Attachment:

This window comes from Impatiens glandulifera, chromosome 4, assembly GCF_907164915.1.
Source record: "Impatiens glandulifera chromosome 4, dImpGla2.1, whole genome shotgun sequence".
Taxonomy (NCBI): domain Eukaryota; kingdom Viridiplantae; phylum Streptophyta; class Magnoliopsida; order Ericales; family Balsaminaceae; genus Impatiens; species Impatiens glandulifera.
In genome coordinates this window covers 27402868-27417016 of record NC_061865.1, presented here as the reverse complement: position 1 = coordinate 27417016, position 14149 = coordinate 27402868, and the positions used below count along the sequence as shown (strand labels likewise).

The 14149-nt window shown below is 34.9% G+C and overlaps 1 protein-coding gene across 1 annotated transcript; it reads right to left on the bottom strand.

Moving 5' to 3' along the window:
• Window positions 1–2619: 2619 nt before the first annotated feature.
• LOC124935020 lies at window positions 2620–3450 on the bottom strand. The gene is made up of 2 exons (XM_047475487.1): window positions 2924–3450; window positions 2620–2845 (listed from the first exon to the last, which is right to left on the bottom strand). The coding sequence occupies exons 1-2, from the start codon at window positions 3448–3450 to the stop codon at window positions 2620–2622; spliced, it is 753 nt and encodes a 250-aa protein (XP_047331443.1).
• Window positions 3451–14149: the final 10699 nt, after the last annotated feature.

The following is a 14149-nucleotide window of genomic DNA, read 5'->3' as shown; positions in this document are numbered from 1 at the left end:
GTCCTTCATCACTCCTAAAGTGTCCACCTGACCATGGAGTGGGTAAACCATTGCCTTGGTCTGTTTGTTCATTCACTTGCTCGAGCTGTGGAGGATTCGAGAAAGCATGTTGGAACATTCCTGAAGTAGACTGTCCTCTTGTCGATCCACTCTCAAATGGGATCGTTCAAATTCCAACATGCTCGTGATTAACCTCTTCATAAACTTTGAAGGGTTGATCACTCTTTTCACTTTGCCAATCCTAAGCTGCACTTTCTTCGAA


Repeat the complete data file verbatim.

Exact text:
This window comes from Impatiens glandulifera, chromosome 4, assembly GCF_907164915.1.
Source record: "Impatiens glandulifera chromosome 4, dImpGla2.1, whole genome shotgun sequence".
Taxonomy (NCBI): domain Eukaryota; kingdom Viridiplantae; phylum Streptophyta; class Magnoliopsida; order Ericales; family Balsaminaceae; genus Impatiens; species Impatiens glandulifera.
In genome coordinates this window covers 27402868-27417016 of record NC_061865.1, presented here as the reverse complement: position 1 = coordinate 27417016, position 14149 = coordinate 27402868, and the positions used below count along the sequence as shown (strand labels likewise).

The 14149-nt window shown below is 34.9% G+C and overlaps 1 protein-coding gene across 1 annotated transcript; it reads right to left on the bottom strand.

Moving 5' to 3' along the window:
• Window positions 1–2619: 2619 nt before the first annotated feature.
• LOC124935020 lies at window positions 2620–3450 on the bottom strand. The gene is made up of 2 exons (XM_047475487.1): window positions 2924–3450; window positions 2620–2845 (listed from the first exon to the last, which is right to left on the bottom strand). The coding sequence occupies exons 1-2, from the start codon at window positions 3448–3450 to the stop codon at window positions 2620–2622; spliced, it is 753 nt and encodes a 250-aa protein (XP_047331443.1).
• Window positions 3451–14149: the final 10699 nt, after the last annotated feature.

The following is a 14149-nucleotide window of genomic DNA, read 5'->3' as shown; positions in this document are numbered from 1 at the left end:
GTCCTTCATCACTCCTAAAGTGTCCACCTGACCATGGAGTGGGTAAACCATTGCCTTGGTCTGTTTGTTCATTCACTTGCTCGAGCTGTGGAGGATTCGAGAAAGCATGTTGGAACATTCCTGAAGTAGACTGTCCTCTTGTCGATCCACTCTCAAATGGGATCGTTCAAATTCCAACATGCTCGTGATTAACCTCTTCATAAACTTTGAAGGGTTGATCACTCTTTTCACTTTGCCAATCCTAAGCTGCACTTTCTTCGAA